B.C. Greens introduce bill to better protect firefighters

March 14, 2024

VICTORIA, B.C. - Today, in a significant move to prioritize the safety and well-being of firefighters in British Columbia, Adam Olsen, MLA for Saanich North and the Islands introduced the Firefighter Protection Act, 2024 which would mitigate the risks associated with polyfluoroalkyl substances (PFAS) exposure in firefighting operations.

The growing concern over cancer risks linked to firefighting protective gear has prompted global legislative actions. In British Columbia, this is limited to post-exposure support, and doesn’t prevent risk through material safety regulation.

"Firefighters face hidden dangers from ‘forever chemicals,’ including flame retardants and PFAS in foam, which threaten their well-being long after the fires are out,” said MLA Olsen. “It's time we prevent harm with better gear regulations. It's our job to protect crews from these unseen dangers, just as they protect us.”

Vancouver Fire Rescue Services (VFRS) has taken a leading role by announcing the phasing out of PFAS-containing firefighting gear, a significant step in preventing cancer among firefighters. However, ensuring equitable access to protective gear across all departments is integral to avoid a two-tier system, where fire services in larger communities have the resources to access PFAS-free protective gear, while smaller, rural fire services may not. The province needs to step up and support everyone willing to join a fire service and put themselves at risk.

“We recognize the cost increase we create through this private members bill,” continued MLA Olsen, “We need to ensure fire services have the resources they need to protect their members so it is incumbent on the provincial government to put a grant program in place to help those services as is needed. It is inappropriate for the province to defend inaction by suggesting this program may cost too much, especially after spending 90 billion dollars in the BC Budget.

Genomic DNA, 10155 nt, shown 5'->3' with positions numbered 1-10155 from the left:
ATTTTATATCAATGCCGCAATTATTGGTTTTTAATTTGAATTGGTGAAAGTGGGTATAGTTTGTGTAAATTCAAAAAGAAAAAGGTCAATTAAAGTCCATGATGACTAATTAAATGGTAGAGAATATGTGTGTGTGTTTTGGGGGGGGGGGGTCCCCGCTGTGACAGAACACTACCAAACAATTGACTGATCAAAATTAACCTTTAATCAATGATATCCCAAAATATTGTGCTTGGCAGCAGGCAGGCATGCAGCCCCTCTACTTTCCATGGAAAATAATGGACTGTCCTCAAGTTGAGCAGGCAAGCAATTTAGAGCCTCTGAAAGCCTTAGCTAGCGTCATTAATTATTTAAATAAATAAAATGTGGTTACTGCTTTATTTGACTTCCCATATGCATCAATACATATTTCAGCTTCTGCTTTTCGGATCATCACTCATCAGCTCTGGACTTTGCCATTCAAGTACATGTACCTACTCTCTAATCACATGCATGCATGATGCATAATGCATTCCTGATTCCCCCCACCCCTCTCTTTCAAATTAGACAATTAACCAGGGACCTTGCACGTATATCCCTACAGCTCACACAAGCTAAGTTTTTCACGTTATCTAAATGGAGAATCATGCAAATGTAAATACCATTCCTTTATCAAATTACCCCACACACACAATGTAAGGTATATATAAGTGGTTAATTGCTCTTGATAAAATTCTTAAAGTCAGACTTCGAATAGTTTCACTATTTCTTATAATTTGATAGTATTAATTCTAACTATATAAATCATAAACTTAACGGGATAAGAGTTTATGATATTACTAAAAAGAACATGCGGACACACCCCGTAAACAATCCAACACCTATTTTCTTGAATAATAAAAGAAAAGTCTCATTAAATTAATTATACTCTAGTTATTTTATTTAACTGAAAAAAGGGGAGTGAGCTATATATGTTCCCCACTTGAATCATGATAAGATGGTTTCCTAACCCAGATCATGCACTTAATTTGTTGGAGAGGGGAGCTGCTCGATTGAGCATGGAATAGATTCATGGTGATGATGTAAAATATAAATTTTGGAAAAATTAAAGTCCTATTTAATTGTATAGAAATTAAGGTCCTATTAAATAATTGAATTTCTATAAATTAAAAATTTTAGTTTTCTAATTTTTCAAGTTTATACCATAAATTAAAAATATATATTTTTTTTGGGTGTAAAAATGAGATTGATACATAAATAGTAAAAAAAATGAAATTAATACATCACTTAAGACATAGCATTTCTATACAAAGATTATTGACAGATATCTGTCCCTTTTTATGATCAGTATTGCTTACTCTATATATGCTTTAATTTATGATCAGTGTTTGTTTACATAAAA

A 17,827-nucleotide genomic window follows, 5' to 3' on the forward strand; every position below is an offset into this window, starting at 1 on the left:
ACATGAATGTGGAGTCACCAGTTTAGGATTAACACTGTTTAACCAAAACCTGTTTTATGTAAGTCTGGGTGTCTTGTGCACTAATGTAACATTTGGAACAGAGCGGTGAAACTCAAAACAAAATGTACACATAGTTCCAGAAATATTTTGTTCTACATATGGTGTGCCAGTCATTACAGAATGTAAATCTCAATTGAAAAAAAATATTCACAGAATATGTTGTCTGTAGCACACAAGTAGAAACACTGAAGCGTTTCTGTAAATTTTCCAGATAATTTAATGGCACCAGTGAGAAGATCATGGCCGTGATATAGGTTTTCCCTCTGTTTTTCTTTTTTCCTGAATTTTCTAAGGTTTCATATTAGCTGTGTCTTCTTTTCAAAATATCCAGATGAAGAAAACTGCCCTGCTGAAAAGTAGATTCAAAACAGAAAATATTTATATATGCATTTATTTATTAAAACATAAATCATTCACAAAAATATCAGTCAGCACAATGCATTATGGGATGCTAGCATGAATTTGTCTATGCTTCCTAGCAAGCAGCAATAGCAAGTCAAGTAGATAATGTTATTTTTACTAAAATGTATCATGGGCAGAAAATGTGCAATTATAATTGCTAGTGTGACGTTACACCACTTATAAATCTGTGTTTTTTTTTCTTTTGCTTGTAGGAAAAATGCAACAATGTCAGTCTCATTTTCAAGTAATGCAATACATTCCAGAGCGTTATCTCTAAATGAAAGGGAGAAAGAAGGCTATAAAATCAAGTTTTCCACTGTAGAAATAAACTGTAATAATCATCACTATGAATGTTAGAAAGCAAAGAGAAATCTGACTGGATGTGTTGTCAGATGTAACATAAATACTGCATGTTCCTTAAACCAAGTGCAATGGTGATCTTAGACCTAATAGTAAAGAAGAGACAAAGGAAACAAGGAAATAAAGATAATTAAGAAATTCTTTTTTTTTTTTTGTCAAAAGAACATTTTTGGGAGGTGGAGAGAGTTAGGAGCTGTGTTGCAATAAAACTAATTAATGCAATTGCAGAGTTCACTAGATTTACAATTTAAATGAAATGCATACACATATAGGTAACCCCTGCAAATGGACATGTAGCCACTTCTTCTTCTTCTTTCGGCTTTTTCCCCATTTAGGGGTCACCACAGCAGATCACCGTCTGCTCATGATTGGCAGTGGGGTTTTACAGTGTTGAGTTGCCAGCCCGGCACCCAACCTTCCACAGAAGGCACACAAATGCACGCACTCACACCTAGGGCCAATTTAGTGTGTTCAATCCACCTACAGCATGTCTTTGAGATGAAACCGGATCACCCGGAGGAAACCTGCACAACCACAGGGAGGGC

“Last week, members of the British Columbia Professional Fire Fighters’ Association met with all Members of the Legislative Assembly to advocate for key priorities. Our colleagues in the BC United Caucus responded to their advocacy with several proposals, which we support.” 

The Firefighter Protection Act reaffirms British Columbia's leadership in promoting occupational health and safety standards and serves as a model for jurisdictions worldwide.


Todd Schierling, President, BC Professional Fire Fighters’ Association

“The British Columbia Professional Fire Fighters' Association appreciates that the issue of firefighter safety is being raised through this private members bill, and the BCPFFA will continue to advocate and work with the Province to safeguard our firefighters from dangerous ‘forever chemicals’ found in outdated protective gear.”

Quick Facts:

  • The Firefighter Protection Act bill addresses several key areas of concern: prohibition of harmful materials, compliance, enforcement, and penalties.
  • The implementation timeline considers the need for industry adaptation. Collaboration with scientific and industry experts is emphasized to transition to safer materials effectively.